Renowned conductor reviving music silenced during the Holocaust

James Conlon to speak about 'Recovered Voices' project Monday evening

“Recovered Voices” – A lecture by conductor James Conlon
Nov. 17, 7 p.m.
Faculty Center, Brandeis University

WALTHAM, Mass. — A modern-day conductor dedicated to restoring prominence to a "lost generation" of 20th-century composers will share his mission at Brandeis University.

James Conlon, a conductor for more than 30 years and currently the music director of the Los Angeles Opera, will visit Brandeis Nov. 17 to speak about his project "Recovered Voices," which celebrates and revives the music of composers silenced during the Holocaust. In his essay “Recovering a Musical Heritage” he wrote, “The Third Reich silenced two generations of composers and, with them, an entire musical heritage. Many who perished in concentration camps and others, whose freedom and productivity were curtailed, were fated to be forgotten after the war. Their music seemed to have passed with them, lost in endless silence.”

“It’s my pleasure to speak at Brandeis University about the importance of the lives and music of composers who were affected by the rise of Nazism and the events of World War II,” Conlon said. “I believe our understanding of 20th-century classic music history is incomplete without the knowledge of the literally hundreds of compositions written by these composers.”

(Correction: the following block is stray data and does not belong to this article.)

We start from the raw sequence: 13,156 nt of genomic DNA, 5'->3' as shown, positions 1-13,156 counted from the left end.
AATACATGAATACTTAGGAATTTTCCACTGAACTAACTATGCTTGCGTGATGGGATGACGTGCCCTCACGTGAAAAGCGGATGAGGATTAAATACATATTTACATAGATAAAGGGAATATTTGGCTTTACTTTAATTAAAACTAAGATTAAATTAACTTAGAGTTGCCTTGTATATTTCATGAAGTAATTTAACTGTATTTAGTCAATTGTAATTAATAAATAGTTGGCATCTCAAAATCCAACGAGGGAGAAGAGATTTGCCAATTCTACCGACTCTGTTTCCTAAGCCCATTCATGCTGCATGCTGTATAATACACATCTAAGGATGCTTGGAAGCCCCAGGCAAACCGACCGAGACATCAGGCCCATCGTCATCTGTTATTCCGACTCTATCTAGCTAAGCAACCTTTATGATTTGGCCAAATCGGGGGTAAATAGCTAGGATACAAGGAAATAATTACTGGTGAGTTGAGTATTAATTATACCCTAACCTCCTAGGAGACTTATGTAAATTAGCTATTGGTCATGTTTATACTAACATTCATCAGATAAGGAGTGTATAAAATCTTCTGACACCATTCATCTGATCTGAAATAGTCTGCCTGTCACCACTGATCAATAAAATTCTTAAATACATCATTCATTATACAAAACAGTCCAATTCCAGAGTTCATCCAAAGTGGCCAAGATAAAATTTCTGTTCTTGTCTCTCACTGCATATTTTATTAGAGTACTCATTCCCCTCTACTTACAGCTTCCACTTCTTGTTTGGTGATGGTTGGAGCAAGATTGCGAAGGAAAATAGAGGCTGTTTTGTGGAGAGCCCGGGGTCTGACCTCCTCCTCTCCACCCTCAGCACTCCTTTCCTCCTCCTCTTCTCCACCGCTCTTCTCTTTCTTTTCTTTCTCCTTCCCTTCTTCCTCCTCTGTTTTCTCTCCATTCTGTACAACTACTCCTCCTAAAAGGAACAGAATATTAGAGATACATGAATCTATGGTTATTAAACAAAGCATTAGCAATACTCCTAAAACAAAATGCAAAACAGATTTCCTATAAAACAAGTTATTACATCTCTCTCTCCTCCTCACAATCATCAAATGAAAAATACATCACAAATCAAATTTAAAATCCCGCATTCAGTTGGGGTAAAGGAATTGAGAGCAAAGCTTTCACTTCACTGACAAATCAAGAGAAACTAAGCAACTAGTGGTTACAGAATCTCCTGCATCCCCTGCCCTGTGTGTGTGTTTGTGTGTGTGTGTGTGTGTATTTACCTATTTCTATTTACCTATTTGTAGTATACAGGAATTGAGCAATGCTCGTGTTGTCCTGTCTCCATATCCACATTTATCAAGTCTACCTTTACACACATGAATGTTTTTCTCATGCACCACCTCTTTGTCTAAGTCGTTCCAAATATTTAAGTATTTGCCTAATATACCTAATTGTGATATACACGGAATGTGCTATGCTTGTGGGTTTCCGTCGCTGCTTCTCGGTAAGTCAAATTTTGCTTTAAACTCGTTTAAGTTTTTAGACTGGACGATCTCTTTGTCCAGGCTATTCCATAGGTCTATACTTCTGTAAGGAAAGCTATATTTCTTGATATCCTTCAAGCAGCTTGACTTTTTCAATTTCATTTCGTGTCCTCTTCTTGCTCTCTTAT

He added that it’s important that “their music is recognized on its own terms as well as being understood in its historical context, and it’s my hope that through lecture, symposia and performance, it will find its place in the standard repertoire.”

“Recovered Voices” is a multiyear project, and Conlon continues to bring the music of composers affected by the Nazi regime to the stage in Los Angeles.

“The spirit of Mr. Conlon’s work is tremendously important,” said Brandeis President Jehuda Reinharz. “It honors and enriches everyone, because it reminds us that music and art can outlast even the worst cruelties. The 'Recovered Voices' project has expanded the audience for this music and as a result, it is bringing people together that the composers themselves could never have imagined.”

One of today’s preeminent conductors, Conlon has cultivated a vast symphonic, operatic and choral repertoire, with the world’s most prestigious symphony orchestras and opera houses. In addition to his post with the Los Angeles Opera, he served as principal conductor of the Paris National Opera and has appeared with virtually every major North American and European orchestra and opera company including Teatro alla Scala and the Royal Opera at Covent Garden. He also serves as visiting faculty at the Juilliard School.

Conlon will speak about his project at 7 p.m. in the Faculty Center on the Brandeis campus, located at 415 South St. in Waltham, Mass. The event is free and open to the public. The one-day residency with Conlon is co-sponsored by the Department of Music and the Tauber Institute for the Study of European Jewry.

For more information on attending this event, contact Robin Levine at

Photo: James Conlon (Chester Higgins)

Music: Viktor Ullmann’s Symphony No. 2 in D Major, Allegro
Gürzenich Orchester Kölner Philharmoniker conducted by James Conlon 

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